Summary

Abstract

Aim

Method

Results

Conclusion

Author Information

Dr Jos 00e9 G B Derraik, Disease and Vector Research Group, Institute of Natural Sciences, Massey University, Aucklandand Liggins Institute, University of Auckland, Auckland, New Zealand

Acknowledgements

Correspondence

Correspondence Email

Competing Interests

Contact diana@nzma.org.nz
for the PDF of this article

View Article PDF

Edwin R Nye. Published by Otago University Press, 2010. ISBN 9781877372667. Contains 64 pages. Price $45.00I feel I cannot comment on the book Malaria Letters,1 without first talking about its author. I first came across Edwin Nyes name during my PhD research, when I read his 1962 Transactions of the Royal Society of New Zealand note that first described the presence of the Australian mosquito Aedes australis in the South Island of New Zealand.2 It was only years later that I had the opportunity to meet him in person.Ted, whom I believe is approximately 85 years-old now, is one of those doctor-scientists with a different investigative mind, the sort of breed that appears to be nearly extinct today, whose scientific interests venture into a wide range of fields. In the case of Ted, it was Entomology that attracted his interest, during his younger days at the London School of Hygiene and Tropical Medicine, no doubt inspired by the work of men like Alphonse Laveran and Ronald Ross.It is therefore no surprise that Ted has written another book on doctors like himself, i.e. Laveran and Ross. Laveran was a parisien medical doctor, who won the 1907 Nobel Prize in Physiology and Medicine for his work demonstrating that protozoa were the causative agents of malaria.Ross was an Indian-born doctor who followed on from Laverans work, eventually showing that mosquitoes were responsible for the transmission of the malaria parasites. Ross work won him the 1902 Nobel on the same category as Laveran.This short book is remarkable in its simplicity, as it transports us to a forgotten time of a relatively recent history. To a time that it is difficult for those leaving medical school today to imagine. As Ted highlights in the chapter The Correspondence, those were times when communication across vast distances was an obvious challenge. One could argue that then, words sent away via mail were more carefully thought through, and not simply regurgitated in a matter of minutes. Further, as these letters would often take weeks to reach their addressees, they represented the writers ideas and feelings over a much longer period of time, in comparison to the brief moments represented by email communications. Thus, I read with great interest this exchange between two scientists, in particular Ross detailed and exciting account on the progress of his work, until he eventually proved that birds bitten by parasite-infected mosquitoes would become themselves infected.These letters give the reader an insight into the work of two great scientists. Even if you do not have a particular interest in vector-borne diseases, I think these letters would be of interest as a window to the past.It is a pity that the book does not contain a glossary of technical terms, which would have made it more accessible to a wider audience. Nonetheless, the book is a short and very interesting read. Personally, I see only one flaw in it: that it lacks a brief biography on its author (beyond a couple of sentences on the back cover), a man with a no less interesting life than his predecessors... Dr Jos 00e9 G B Derraik Disease and Vector Research Group, Institute of Natural Sciences, Massey University, Aucklandand Liggins Institute, University of Auckland, Auckland, New Zealand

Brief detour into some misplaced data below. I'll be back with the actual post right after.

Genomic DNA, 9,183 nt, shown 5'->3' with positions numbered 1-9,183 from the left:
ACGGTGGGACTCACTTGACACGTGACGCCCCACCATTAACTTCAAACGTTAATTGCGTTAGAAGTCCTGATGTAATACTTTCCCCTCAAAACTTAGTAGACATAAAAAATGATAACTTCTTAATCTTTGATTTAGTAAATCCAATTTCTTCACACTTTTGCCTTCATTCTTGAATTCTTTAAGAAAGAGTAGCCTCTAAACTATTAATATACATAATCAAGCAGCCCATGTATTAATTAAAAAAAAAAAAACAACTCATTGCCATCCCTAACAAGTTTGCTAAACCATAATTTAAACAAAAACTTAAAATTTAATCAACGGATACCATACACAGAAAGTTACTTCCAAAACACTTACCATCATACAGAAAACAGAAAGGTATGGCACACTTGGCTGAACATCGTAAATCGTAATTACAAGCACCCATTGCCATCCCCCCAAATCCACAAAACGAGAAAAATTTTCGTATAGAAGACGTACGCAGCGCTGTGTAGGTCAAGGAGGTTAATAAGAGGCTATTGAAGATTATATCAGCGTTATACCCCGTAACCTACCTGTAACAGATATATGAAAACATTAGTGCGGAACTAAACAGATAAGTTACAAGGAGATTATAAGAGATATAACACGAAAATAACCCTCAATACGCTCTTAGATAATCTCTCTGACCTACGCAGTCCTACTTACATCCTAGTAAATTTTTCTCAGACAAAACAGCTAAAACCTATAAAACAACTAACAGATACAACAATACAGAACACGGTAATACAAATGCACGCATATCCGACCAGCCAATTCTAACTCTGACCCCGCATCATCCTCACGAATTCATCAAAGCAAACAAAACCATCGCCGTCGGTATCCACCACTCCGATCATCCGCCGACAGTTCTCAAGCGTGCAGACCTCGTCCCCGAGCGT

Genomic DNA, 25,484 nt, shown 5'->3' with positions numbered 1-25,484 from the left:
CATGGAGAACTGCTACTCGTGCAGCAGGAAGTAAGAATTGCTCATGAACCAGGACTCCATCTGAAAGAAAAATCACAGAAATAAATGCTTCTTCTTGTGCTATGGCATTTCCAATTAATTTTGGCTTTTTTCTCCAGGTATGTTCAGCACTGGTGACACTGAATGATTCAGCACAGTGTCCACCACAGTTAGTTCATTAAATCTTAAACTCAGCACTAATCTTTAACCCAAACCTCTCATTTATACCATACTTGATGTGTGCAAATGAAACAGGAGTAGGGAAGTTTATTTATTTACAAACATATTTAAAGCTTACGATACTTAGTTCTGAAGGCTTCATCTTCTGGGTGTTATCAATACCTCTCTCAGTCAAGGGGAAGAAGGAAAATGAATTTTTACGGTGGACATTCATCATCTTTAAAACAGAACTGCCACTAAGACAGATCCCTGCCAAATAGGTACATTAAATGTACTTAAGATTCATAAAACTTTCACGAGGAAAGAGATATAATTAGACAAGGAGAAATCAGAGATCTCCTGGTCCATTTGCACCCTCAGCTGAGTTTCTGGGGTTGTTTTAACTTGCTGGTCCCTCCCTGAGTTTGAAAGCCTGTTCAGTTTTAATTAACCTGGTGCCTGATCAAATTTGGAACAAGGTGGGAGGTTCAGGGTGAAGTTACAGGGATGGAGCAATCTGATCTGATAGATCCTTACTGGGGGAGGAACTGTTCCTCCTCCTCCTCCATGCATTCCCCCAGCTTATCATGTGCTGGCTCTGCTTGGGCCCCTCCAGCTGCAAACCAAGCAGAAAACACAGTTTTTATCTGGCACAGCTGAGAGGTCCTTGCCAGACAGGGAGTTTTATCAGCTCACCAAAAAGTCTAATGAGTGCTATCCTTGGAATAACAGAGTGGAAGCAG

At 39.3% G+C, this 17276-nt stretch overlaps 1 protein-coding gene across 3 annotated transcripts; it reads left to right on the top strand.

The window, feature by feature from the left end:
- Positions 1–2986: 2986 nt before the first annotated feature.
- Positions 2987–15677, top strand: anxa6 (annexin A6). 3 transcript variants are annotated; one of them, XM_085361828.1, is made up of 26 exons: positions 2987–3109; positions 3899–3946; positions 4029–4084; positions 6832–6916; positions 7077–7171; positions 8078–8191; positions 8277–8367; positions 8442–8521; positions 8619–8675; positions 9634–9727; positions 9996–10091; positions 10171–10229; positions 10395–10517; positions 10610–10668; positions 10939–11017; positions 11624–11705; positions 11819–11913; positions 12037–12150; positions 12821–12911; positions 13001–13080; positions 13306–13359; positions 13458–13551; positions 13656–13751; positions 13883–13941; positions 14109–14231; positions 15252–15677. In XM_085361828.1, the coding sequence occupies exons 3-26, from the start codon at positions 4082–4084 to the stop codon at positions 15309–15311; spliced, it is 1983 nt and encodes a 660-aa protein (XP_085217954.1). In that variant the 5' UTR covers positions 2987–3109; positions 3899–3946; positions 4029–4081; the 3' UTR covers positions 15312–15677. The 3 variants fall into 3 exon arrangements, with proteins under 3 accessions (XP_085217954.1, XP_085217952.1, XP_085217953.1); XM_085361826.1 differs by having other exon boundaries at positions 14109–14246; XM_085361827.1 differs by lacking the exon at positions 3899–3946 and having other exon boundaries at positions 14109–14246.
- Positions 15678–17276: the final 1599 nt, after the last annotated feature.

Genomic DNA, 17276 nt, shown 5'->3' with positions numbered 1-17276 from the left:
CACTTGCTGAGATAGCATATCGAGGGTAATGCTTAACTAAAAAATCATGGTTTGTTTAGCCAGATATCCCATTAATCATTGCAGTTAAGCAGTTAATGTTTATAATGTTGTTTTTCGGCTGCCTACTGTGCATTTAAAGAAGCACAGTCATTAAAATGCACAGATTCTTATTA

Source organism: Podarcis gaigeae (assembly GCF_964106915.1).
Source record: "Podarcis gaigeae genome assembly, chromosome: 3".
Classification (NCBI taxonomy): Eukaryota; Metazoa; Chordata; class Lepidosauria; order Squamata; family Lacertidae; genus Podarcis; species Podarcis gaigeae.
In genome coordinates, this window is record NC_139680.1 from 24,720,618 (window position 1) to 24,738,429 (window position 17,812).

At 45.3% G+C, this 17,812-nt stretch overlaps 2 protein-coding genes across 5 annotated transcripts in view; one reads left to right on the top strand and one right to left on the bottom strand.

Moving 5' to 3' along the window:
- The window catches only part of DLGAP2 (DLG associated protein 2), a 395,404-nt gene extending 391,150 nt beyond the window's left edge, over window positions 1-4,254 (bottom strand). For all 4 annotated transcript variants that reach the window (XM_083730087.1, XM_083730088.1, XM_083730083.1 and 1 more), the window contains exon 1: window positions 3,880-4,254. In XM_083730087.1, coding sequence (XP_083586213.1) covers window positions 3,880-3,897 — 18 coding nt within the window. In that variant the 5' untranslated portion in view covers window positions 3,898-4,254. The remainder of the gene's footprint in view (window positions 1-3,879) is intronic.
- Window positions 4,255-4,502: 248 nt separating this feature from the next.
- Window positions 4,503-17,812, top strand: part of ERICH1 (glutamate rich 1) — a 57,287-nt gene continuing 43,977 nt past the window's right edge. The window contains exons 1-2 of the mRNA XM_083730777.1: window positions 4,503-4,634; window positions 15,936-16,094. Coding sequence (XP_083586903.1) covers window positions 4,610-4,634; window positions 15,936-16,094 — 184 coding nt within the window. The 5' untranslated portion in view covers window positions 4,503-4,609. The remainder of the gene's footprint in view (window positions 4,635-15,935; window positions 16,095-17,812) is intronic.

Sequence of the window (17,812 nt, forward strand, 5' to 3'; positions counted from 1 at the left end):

Summary

Abstract

Aim

Method

Results

Conclusion

Author Information

Dr Jos 00e9 G B Derraik, Disease and Vector Research Group, Institute of Natural Sciences, Massey University, Aucklandand Liggins Institute, University of Auckland, Auckland, New Zealand

Acknowledgements

Correspondence

Correspondence Email

Competing Interests

Contact diana@nzma.org.nz
for the PDF of this article

Subscriber Content

The full contents of this pages only available to subscribers.

LOGINSUBSCRIBE